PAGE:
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Author/Compiler: Tihomir Dimitrov (; also see


Nobel Prize: Rudolf Eucken (1846-1926) was awarded the 1908 Nobel Prize in Literature “in recognition of his Idealistic philosophy of life, his penetrating power of thought, and his earnest search for truth”. Eucken was an Idealist philosopher, interpreter of Aristotle, author of works in ethics and religion, and founder of Ethical activism.

Nationality: German

Education: He studied philosophy at Goettingen University and Berlin University

Occupation: Professor of Philosophy at the University of Basel, Switzerland (1871-1874) and the University of Jena, Germany (1874-1920)


1. “Christianity is a religion of redemption, not a religion of law; that is to say, it makes the critical turning-point, the winning of the new world, depend not on man’s resolve or exertions, but on divine grace meeting him and lifting him upwards, grace that does not merely second his own effort, but implants within him fresh springs of action and makes his relationship to God the source of a new life, a new creature.

For man as we find him has wandered too far from goodness and become too weak in spiritual capacity to be capable of bringing about his own conversion; all his hope of salvation depends on God and from Him must he receive everything. Thus deep humility and joyous gratitude become, as it were, pillars of the new life; but they are genuine only when they are the result of a great upheaval and an inward transformation.” (Eucken 1914, 7).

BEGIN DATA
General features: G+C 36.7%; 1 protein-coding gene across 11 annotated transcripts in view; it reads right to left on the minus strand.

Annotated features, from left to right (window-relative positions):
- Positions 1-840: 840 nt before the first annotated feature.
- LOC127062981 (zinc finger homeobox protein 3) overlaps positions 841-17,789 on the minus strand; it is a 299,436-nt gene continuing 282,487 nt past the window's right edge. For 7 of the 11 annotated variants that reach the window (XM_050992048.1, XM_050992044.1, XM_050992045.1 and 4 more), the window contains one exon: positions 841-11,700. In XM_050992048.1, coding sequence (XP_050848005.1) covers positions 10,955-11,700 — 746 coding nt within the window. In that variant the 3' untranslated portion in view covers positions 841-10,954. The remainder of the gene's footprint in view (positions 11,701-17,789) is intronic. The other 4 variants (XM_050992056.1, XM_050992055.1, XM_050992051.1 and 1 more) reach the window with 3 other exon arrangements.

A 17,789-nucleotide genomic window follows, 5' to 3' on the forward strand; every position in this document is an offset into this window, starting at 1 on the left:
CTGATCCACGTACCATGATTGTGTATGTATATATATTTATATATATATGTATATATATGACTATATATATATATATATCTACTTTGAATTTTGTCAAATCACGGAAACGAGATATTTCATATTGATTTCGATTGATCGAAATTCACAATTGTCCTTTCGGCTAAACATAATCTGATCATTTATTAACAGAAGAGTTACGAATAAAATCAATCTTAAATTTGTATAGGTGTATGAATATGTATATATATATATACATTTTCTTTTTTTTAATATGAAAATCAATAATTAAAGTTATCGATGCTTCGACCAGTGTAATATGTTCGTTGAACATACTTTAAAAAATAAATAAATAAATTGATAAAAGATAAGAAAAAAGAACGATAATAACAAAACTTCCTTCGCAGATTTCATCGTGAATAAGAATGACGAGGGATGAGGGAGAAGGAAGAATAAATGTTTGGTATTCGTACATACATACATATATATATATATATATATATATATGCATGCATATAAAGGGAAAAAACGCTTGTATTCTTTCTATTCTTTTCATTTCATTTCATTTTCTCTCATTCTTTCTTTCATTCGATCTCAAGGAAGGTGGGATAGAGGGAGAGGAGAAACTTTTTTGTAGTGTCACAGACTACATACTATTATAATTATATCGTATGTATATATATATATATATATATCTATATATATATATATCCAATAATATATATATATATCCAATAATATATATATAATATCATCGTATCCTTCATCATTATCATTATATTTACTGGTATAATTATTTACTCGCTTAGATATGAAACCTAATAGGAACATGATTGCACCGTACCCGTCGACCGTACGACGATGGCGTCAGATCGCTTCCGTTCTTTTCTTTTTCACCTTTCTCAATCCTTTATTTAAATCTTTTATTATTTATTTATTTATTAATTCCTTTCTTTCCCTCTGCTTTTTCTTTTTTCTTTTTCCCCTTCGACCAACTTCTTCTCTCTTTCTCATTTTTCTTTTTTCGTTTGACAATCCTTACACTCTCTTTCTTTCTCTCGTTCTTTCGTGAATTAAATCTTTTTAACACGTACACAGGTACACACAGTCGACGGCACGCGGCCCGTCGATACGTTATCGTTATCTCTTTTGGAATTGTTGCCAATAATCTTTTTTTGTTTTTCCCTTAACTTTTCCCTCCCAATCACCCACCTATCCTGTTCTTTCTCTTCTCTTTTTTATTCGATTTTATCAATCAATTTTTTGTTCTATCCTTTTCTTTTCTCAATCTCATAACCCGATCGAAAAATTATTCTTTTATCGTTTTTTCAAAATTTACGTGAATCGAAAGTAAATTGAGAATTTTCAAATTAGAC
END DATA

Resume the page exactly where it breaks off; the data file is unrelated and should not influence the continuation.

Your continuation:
2. “Christianity still remains to countless souls an anchorage in the storms of life and a comfort in its trials; it is still a prolific source of self-sacrificing love and loyal devotion to duty; it still finds many who are ready to live and die in its service.” (Eucken 1914, 1).

3. “The union of the Divine and human nature is the fundamental truth of religion, and its deepest mystery consists in the fact that the Divine enters into the compass of the Human without impairing its Divinity. With this new phase, life is completely renewed and elevated. Man becomes immediately conscious of the infinite and eternal, of that within him which transcends the world. For the first time the love of God becomes the ruling motive of his life, and brings him into an inner relation with the whole scope of reality.” (Eucken, as cited in Trine 1936, ch. 5).

4. “The world’s history fulfils itself in great deeds; this indeed is what transmutes it from a mere process into a genuine history. And inasmuch as these deeds are interconnected, and unite in mutual interplay to form a complete whole, reality becomes transformed into an ethical drama. This drama, moreover, extends its action right into the soul of the individual, which has its own private struggles to undergo, its own experiences of renewal; thus alone does each soul acquire a distinctive history of its own.

It was Christianity that first made this history possible. Otherwise it could never have degraded all outward events into mere secondary trifles in comparison with care for the soul, even as Jesus Himself said: ‘What shall it profit a man, if he shall gain the whole world, and lose his own soul?’ ” (Eucken 1914, 9).

Author/Compiler: Tihomir Dimitrov (; also see